Increase in population lead to increasing the demand level. Additionally, if the population is composed of a significant target group such as youngsters, adults, women, men, or is dominated by a particular gender say men or women, the increase in population of the target group will lead to the rise in demand for that product.
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From the diagram above, an increase in the demand curve will be shown by a shift to the right while a change will indicate a decline in the demand level to the left., it is only the changes in own price of product that will cause a movement along the demand curve. All the other factors including changes in price of related products, customer preferences and tastes, income of the individual result to a shift in the demand curve.
Economic Factors affecting the supply of commodities
Supply may be best termed as the quantity that suppliers wish to avail of the market at a given price. A rise in the price of
the product leads to an increase in the amount supplied in the market.
The price of a product has a direct relationship with the provision of the good. This is known as the ‘law of supply’.
Reduction in cost of production will motivate the supplier to offer more
quantities into the market. Supply is,
therefore, a function of price,
and it is expressed mathematically as
s- Supply of a given commodity
p- Price of the commodity
Factors affecting supply of the commodity:
Price factors are shown by a movement along the supply curve.
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Price of Commodity
An elevation in the price of the product leads to rise in the amount supplied in the market. The converse is true (Buchholz, M & Todd G 1995)
An increase in the price of the
commodity will lead to an increase in the quantity supplied. This
is shown by an upward move along the
These factors are represented by a shift in the supply curve.
Price of other related goods.
An increase in the price of a similar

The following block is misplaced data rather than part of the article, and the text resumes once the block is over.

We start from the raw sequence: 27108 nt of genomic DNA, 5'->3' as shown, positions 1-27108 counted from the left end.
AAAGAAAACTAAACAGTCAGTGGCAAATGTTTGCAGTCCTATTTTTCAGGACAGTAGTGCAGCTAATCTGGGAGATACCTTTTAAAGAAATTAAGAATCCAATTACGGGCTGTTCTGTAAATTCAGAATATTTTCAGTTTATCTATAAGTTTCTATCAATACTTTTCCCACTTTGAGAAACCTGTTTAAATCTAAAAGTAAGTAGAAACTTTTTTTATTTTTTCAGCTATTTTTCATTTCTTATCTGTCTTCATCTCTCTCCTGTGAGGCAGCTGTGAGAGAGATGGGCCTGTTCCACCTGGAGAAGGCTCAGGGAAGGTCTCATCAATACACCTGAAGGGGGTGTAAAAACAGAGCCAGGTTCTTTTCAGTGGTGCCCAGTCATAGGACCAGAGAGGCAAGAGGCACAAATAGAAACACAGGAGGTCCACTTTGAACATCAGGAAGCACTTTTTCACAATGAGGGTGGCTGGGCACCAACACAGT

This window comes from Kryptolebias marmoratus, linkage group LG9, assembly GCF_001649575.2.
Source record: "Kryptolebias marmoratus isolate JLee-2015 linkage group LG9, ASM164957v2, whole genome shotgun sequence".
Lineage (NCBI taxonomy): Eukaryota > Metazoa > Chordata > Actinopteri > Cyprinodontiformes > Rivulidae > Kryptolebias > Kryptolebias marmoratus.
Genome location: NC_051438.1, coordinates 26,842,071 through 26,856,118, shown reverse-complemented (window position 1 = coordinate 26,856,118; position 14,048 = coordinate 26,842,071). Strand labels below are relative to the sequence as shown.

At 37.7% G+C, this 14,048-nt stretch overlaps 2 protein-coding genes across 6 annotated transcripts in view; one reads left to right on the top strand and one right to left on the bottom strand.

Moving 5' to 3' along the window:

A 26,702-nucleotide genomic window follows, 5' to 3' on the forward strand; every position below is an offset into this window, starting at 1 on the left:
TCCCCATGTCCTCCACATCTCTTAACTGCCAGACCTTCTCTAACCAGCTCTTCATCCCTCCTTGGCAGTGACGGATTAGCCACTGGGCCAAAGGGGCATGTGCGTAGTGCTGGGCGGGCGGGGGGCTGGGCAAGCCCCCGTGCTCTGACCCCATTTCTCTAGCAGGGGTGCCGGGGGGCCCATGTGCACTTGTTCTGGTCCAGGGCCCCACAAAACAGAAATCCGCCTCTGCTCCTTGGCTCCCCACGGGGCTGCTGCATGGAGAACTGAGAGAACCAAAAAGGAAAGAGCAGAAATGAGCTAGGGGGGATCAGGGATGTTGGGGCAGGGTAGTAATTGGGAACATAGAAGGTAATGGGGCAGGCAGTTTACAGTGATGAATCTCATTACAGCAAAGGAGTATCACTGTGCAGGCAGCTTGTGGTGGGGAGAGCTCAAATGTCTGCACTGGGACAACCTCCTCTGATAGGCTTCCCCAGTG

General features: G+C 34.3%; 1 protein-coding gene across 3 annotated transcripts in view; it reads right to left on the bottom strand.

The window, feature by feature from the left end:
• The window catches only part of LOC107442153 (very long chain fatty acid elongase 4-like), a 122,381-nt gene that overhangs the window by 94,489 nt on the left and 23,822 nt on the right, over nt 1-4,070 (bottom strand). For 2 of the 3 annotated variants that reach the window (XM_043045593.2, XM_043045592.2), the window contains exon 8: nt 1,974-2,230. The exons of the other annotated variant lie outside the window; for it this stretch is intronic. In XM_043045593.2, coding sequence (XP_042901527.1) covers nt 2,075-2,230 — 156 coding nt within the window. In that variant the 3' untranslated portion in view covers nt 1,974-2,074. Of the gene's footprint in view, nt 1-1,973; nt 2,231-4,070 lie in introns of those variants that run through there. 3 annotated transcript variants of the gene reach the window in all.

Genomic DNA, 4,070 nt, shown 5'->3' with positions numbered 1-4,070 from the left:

commodity will lead to an increase in
supply of the production. In case it is more profitable offering the product than supplying another commodity, producers will tend
to prefer to provide the good with the higher price tag.
Change in cost of production.
Increase in any factor of production will result in a decrease in the supply of the commodity. The reduced profits brought about by increase in cost of production will prompt producers to offer less in quantity of a particular commodity. Heilbroner et al., (1994) put forward the argument that suppliers use inputs in order to produce outputs. The inputs in production include raw materials such as labor, utilities, licensing fees etcetera. When the price of a given input increases, the cost, as well as the price of the product will increases.
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results in the lowering of the cost of production and hence increased profits
for the producer. The producer will hence tend to supply more of the product in
The Weather changes.
Agricultural products are the most affected commodities since their produce is greatly determined
by climatic conditions. When the weather is favorable, producers will tend to
increase the production of agricultural products and vice versa.
Number of producers.
An increase in a number
of manufacturers in the market will lead to a rise in supply since each manufacturer is bringing in an additional product into the market.
Increase in government grants leads to a decrease in cost of production. Consequently, a decline in production costs leads to the rise in supply and hence a shift towards the right.
Resultant product prices
Human requirements are unlimited in nature. With the supply of resources being scarce, the wants cannot be catered for fully. A choice has therefore to be made. It is the forces of demand and supply that determines the prices to charge for a particular product. The demand of product at any given time is determined by the willingness, ability to pay and the desire to possess a good by the consumer (Mann 2002). The degree to which the demand and supply are responsive to the changes in price brings about the elasticity concept. The more resilient the product is, the more it is affected by the variations in rates. As stated earlier on, prices are arrived at by the interaction between demand and supply schedules. Individual supply and demand schedules generate the market demand and supply schedules and with the buyer, the buyer bears the cost that is equivalent to the equilibrium price. At this point, the amount is equal to the demand.
Suppliers are known to be profit maximisers while consumers are known to be
Any attempt to shift the demand/supply will cause the equilibrium to
change. The point above the equilibrium point indicates an excessive amount from the side of the suppliers while the
point below the equilibrium point shows
excessive demand from the side of the consumers.
Excessive supply/demand will generate pressure from either the supplier or the buyer and will force one of the parties to change the terms of purchase thereby restoring the equilibrium between price and quantity. Hence, the equilibrium point will remain in balance.